Anyone can go out and lavish praise on George Romero's classic 1968 NIGHT OF THE LIVING DEAD. It arguably did more for horror than any other film before or after. The story of how it came into being is legendary, as is the fact that it brought almost no money to its creators. That fact played a large part in Romero and producer John A Russo in bringing it back to the screen in this 1990 re-make helmed by make-up and effects wizard Tom Savini, hand-picked by Romero to direct based on his updated script.
For anyone who has been living in a box for the past 38 years, NIGHT OF THE LIVING DEAD is pretty much explained by its title. For some reason never really explained, the dead are coming back to life and feasting on the living. The first movie (and this re-make) starts early on in the resurrection and concerns a small group of people holed up overnight in a farmhouse as the zombies begin to shamble their way over, with nothing but a taste for brains. Brains...
Savini, who started as a combat photographer in Vietnam and was responsible for the make-up and effects in both DAWN OF THE DEAD and DAY OF THE DEAD (reviewed here) pays a great deal of respect to Romero's original vision and new script. Although the sense of dread may be lacking from the original, this isn't a splatter-and-gore fest like you would believe. Savini pays a lot of attention to character, and wisely tailors the effects and gore to serve the story instead of overshadow it.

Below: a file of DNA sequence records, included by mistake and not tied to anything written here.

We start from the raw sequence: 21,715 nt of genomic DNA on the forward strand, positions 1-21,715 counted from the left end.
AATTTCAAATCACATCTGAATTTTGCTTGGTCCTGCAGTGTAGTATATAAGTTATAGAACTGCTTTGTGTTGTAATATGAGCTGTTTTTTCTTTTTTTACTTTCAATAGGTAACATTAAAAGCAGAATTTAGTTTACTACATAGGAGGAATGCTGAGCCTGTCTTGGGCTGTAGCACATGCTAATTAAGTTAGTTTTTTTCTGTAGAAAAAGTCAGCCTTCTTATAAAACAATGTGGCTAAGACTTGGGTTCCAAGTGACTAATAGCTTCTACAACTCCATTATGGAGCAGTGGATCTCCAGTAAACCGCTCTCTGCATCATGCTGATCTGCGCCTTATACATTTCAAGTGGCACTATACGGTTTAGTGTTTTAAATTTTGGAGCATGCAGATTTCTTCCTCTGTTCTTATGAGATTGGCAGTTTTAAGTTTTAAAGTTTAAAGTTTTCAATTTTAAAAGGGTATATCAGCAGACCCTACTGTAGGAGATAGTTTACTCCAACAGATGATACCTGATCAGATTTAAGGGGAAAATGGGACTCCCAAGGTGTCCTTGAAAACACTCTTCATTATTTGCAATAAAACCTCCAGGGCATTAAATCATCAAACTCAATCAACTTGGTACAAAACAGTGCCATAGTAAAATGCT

Of special note in the remake are the new roles taken by Babara and Ben, wonderfully played by the super-sexy Patricia Tallman (who I had a crush on when I first saw this films years ago) and Tony "Candyman" Todd, who I think gives his best performance in this film. Both characters start out in pretty much the same roles they played in the original, but slowly morph into something different. Barbara especially takes a more active, heroine role here (this was a few years after ALIENS, so Ripley is a big influence), and has the best line of the movie (and the worst, but more on that later) when say says, "They're so slow. We can just run right past them..." Ben's character, while retaining much of the heroism displayed in the original, here has an added rage that has less to do with the zombies and more to do with Harry Cooper, played deliciously (hoo-wah!) by Tom Towles. He's just as much of a dick as he is in the original, and much of the mood and atmosphere comes not from the undead, but from the fear and prejudice of the main characters.
NIGHT OF THE LIVING DEAD doesn't 100% adhere to the original, and both Romero and Savini count audience members being familiar enough with the original so that the surprises come when they're least suspected. In the first 5 minutes we see what we expect to be our first encounter with the undead menace, only to have Savini pull the wool over our eyes and have the threat come from a different direction.
The ending, so classic in the original, also plays on this convention. Each Romero film played on the fears of society at the time of its creation - social injustice in the 60's, consumerism in the 70's, and militant conservatism in the 80's (my own interpretation BTW). NIGHT '90 uses its ending to point out its own theme - that in the face of death we become our own monsters. As Barbara walks around the make-shift base of her "rescuers,"she is confronted by a sickening reversal of roles - we have become the monsters, while the zombies are hered and exploited like so much sheep.
It may not improve upon the original, but I don't think Romero or Savini cared to even try. The best you can do with any remake is to respect the source and pay homage to the spark that fanned the flame to begin with. And on that level the 1990 remake of NIGHT OF THE LIVING DEAD succeeds admirably.